By Robert Stitt
If you want to be a top-ranked chef, you go to Le Cordon Bleu. If you want to be a physicist, you go to MIT, Cal Tech, Harvard, Princeton, or Stanford. If you are a woman and you want to be an entrepreneur… is there a school for that?
As a matter of fact, CrunchBase is an authority on startups. In a recent CrunchBase report, the company noted ten universities turned out more successful female entrepreneurs than the others. This means that if you are a woman and you want to join the 9.1 million women who own businesses in the United States, you will have a better chance of success if you attend one of these universities which excel at developing female business owners.
According to Black Enterprise, the CrunchBase report took a random sampling of 3,616 successful female entrepreneurs to determine which university they matriculated from, if any. The report did not list the degrees the women received while attending university, but simply noted which universities produced the most successful female entrepreneurs from 2009 to 2014 according to their sample.
Interestingly, the list for entrepreneurs reads much like the list for career professionals. In other words, the universities that do the best job preparing their students to excel in their fields, also better prepare their students to succeed on their own. You will recognize the top 3 from the list of schools above:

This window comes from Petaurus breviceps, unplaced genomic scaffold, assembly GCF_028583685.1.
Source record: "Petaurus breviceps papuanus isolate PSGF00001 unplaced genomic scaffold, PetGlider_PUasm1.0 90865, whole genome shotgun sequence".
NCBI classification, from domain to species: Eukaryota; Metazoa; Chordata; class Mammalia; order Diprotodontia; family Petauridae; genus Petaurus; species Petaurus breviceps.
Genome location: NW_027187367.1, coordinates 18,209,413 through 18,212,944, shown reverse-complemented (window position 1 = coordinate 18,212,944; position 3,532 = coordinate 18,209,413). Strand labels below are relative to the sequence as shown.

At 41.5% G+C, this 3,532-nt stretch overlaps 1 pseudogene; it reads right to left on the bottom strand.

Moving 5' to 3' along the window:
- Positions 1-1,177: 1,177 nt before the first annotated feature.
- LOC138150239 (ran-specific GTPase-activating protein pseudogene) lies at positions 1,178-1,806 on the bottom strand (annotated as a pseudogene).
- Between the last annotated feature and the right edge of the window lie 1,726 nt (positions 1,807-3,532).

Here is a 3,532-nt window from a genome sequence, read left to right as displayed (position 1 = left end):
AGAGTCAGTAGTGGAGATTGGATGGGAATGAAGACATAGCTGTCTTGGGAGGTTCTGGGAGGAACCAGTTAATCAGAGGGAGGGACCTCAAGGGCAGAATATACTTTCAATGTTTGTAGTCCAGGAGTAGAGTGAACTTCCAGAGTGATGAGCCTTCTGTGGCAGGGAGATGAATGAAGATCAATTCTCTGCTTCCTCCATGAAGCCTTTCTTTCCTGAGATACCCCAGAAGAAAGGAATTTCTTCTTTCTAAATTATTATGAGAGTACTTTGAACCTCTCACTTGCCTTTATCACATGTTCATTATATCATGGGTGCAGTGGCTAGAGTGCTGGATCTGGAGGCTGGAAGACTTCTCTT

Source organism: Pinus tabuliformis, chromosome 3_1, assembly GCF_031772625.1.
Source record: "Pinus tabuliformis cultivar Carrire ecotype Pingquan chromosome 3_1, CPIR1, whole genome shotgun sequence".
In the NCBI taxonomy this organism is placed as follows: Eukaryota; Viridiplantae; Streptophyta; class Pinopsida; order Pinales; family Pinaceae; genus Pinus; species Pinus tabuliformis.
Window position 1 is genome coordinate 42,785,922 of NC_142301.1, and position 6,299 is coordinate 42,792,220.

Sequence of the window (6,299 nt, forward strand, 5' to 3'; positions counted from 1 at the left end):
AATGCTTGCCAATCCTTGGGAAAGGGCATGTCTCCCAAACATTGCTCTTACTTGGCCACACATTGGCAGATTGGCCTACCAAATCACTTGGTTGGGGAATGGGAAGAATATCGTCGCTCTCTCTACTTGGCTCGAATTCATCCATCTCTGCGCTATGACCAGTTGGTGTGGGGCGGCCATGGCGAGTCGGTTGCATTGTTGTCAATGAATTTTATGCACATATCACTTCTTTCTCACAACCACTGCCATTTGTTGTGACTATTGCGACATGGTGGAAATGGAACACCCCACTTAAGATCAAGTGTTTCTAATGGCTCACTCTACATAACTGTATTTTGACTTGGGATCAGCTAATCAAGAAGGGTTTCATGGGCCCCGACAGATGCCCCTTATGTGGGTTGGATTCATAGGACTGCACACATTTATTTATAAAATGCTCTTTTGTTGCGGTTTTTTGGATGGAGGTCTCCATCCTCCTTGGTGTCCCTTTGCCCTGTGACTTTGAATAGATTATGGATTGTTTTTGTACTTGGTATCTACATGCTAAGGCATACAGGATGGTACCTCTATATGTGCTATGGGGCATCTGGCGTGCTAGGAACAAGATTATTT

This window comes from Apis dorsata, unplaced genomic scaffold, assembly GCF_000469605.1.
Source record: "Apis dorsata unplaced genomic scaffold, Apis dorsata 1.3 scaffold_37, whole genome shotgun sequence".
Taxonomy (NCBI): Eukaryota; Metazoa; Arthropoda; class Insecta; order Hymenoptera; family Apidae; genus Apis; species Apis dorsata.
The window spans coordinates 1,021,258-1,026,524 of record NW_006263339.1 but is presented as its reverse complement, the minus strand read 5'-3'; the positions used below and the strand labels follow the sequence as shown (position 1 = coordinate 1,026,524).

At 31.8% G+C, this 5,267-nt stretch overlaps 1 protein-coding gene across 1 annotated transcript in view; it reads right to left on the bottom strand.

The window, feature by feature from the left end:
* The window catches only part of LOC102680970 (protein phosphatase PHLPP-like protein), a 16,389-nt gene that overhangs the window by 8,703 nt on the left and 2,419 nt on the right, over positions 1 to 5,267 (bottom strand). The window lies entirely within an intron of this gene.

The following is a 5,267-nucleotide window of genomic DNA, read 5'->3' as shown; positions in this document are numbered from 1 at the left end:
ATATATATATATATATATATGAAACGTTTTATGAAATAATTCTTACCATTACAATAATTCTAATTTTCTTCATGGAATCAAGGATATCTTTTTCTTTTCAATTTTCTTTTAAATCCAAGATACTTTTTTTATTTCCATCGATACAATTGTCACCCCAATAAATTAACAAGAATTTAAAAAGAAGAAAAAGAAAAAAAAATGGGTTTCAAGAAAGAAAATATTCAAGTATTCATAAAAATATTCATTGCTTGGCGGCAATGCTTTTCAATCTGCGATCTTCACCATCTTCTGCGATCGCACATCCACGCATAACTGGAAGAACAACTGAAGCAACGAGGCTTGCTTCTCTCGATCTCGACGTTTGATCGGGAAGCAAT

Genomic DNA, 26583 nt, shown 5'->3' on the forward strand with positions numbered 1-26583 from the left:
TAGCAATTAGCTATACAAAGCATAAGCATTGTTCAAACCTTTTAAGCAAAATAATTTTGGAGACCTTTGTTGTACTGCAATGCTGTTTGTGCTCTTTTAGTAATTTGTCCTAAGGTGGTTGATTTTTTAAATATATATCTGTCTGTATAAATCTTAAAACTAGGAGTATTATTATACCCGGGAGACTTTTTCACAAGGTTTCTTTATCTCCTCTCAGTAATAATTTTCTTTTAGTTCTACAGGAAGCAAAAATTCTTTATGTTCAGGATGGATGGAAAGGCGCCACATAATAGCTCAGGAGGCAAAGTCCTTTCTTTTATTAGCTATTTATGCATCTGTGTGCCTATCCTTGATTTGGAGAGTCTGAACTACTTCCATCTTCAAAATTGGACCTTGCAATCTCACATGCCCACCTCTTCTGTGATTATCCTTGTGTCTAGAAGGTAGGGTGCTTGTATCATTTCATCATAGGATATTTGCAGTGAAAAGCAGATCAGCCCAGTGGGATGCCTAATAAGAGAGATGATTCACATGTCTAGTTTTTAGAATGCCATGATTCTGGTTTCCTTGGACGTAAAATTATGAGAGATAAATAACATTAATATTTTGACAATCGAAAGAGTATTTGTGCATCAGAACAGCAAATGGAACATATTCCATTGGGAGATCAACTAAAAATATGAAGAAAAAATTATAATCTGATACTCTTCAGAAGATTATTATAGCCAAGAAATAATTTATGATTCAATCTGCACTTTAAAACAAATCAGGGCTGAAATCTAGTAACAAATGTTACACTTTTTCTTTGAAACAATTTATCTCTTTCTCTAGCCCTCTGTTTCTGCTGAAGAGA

While the top five should not surprise you, the next five just might, not just for who is there but for who is not.
6. University of Pennsylvania
7. New York University
The real surprise is that while these are the top schools in the United States for producing female business founders, the top 5 only produced about 15 percent of the total female entrepreneurial force during the study period. Further, a large number of successful women got their education from three British Schools: Oxford University, Cambridge University, and the London School of Economics (all were ranked in the top 25).
One interesting finding was that schools located in the northeast and on the west coast were more likely to turn out female entrepreneurs than those in other regions of the country. In fact, these two regions alone accounted for over 39 percent of where the entrepreneurs studied.
Does this mean you have to attend an expensive university to become a successful business founder? No, but it does mean that a large percent of your competition has. Sadly, graduates of the school of “life” and the school of “hard knocks” were not rated.